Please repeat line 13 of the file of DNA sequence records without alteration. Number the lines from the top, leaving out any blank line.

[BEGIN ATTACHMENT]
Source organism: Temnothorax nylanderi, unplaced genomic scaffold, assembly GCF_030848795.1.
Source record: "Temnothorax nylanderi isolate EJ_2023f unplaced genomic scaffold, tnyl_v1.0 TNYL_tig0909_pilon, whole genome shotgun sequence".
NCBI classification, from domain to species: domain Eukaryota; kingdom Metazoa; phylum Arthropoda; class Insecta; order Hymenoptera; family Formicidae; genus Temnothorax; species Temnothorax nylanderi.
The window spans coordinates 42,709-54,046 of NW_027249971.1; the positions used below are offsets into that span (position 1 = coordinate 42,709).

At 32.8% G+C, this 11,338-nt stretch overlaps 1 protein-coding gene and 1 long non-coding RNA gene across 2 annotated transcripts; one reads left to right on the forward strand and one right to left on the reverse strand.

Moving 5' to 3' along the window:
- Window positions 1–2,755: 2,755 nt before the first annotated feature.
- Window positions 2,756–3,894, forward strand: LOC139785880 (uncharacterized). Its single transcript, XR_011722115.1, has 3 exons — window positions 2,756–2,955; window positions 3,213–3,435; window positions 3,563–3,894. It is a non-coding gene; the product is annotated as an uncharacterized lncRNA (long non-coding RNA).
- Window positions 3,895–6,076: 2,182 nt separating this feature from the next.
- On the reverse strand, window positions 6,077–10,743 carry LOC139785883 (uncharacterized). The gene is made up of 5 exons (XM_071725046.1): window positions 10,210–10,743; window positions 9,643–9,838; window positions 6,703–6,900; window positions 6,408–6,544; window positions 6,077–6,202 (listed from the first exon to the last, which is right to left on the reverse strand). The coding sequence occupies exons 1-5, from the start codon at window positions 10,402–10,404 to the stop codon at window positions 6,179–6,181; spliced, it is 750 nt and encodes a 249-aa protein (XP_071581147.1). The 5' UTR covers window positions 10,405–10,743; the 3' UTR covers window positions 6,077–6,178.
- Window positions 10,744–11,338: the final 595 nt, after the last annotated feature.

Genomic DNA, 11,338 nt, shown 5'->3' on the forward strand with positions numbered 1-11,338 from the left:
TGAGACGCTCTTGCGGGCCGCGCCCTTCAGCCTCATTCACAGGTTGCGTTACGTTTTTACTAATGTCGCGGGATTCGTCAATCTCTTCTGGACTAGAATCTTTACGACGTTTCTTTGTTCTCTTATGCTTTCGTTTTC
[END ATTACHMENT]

TGAGACGCTCTTGCGGGCCGCGCCCTTCAGCCTCATTCACAGGTTGCGTTACGTTTTTACTAATGTCGCGGGATTCGTCAATCTCTTCTGGACTAGAATCTTTACGACGTTTCTTTGTTCTCTTATGCTTTCGTTTTC